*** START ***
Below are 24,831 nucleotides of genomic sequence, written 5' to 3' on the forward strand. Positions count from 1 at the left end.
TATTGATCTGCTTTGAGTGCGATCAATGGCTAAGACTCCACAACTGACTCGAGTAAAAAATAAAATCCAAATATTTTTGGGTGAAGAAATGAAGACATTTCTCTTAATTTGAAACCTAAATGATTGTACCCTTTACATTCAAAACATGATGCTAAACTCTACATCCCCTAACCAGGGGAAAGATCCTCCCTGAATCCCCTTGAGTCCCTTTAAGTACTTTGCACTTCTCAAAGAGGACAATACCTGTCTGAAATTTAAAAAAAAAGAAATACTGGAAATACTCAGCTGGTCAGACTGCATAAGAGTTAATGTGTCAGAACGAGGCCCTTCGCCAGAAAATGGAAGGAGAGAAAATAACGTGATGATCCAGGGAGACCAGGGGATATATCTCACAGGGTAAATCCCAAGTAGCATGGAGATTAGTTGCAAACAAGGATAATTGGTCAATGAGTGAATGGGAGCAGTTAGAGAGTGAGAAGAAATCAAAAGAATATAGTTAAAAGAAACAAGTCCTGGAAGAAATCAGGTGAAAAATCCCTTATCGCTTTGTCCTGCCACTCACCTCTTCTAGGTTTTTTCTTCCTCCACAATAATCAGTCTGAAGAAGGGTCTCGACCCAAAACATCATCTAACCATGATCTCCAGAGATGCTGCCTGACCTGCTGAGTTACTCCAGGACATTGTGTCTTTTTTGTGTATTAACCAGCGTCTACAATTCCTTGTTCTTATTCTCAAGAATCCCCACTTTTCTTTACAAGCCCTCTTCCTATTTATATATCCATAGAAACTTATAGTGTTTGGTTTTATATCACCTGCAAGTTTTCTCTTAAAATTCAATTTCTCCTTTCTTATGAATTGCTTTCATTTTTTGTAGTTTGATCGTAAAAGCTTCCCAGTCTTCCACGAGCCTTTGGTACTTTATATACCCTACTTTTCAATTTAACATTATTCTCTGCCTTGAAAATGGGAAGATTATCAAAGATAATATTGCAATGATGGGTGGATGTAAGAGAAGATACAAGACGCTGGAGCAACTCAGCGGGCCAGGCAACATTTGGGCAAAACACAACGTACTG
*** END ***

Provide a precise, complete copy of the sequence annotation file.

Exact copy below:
Below are 24,831 nucleotides of genomic sequence, written 5' to 3' on the forward strand. Positions count from 1 at the left end.
TATTGATCTGCTTTGAGTGCGATCAATGGCTAAGACTCCACAACTGACTCGAGTAAAAAATAAAATCCAAATATTTTTGGGTGAAGAAATGAAGACATTTCTCTTAATTTGAAACCTAAATGATTGTACCCTTTACATTCAAAACATGATGCTAAACTCTACATCCCCTAACCAGGGGAAAGATCCTCCCTGAATCCCCTTGAGTCCCTTTAAGTACTTTGCACTTCTCAAAGAGGACAATACCTGTCTGAAATTTAAAAAAAAAGAAATACTGGAAATACTCAGCTGGTCAGACTGCATAAGAGTTAATGTGTCAGAACGAGGCCCTTCGCCAGAAAATGGAAGGAGAGAAAATAACGTGATGATCCAGGGAGACCAGGGGATATATCTCACAGGGTAAATCCCAAGTAGCATGGAGATTAGTTGCAAACAAGGATAATTGGTCAATGAGTGAATGGGAGCAGTTAGAGAGTGAGAAGAAATCAAAAGAATATAGTTAAAAGAAACAAGTCCTGGAAGAAATCAGGTGAAAAATCCCTTATCGCTTTGTCCTGCCACTCACCTCTTCTAGGTTTTTTCTTCCTCCACAATAATCAGTCTGAAGAAGGGTCTCGACCCAAAACATCATCTAACCATGATCTCCAGAGATGCTGCCTGACCTGCTGAGTTACTCCAGGACATTGTGTCTTTTTTGTGTATTAACCAGCGTCTACAATTCCTTGTTCTTATTCTCAAGAATCCCCACTTTTCTTTACAAGCCCTCTTCCTATTTATATATCCATAGAAACTTATAGTGTTTGGTTTTATATCACCTGCAAGTTTTCTCTTAAAATTCAATTTCTCCTTTCTTATGAATTGCTTTCATTTTTTGTAGTTTGATCGTAAAAGCTTCCCAGTCTTCCACGAGCCTTTGGTACTTTATATACCCTACTTTTCAATTTAACATTATTCTCTGCCTTGAAAATGGGAAGATTATCAAAGATAATATTGCAATGATGGGTGGATGTAAGAGAAGATACAAGACGCTGGAGCAACTCAGCGGGCCAGGCAACATTTGGGCAAAACACAACGTACTG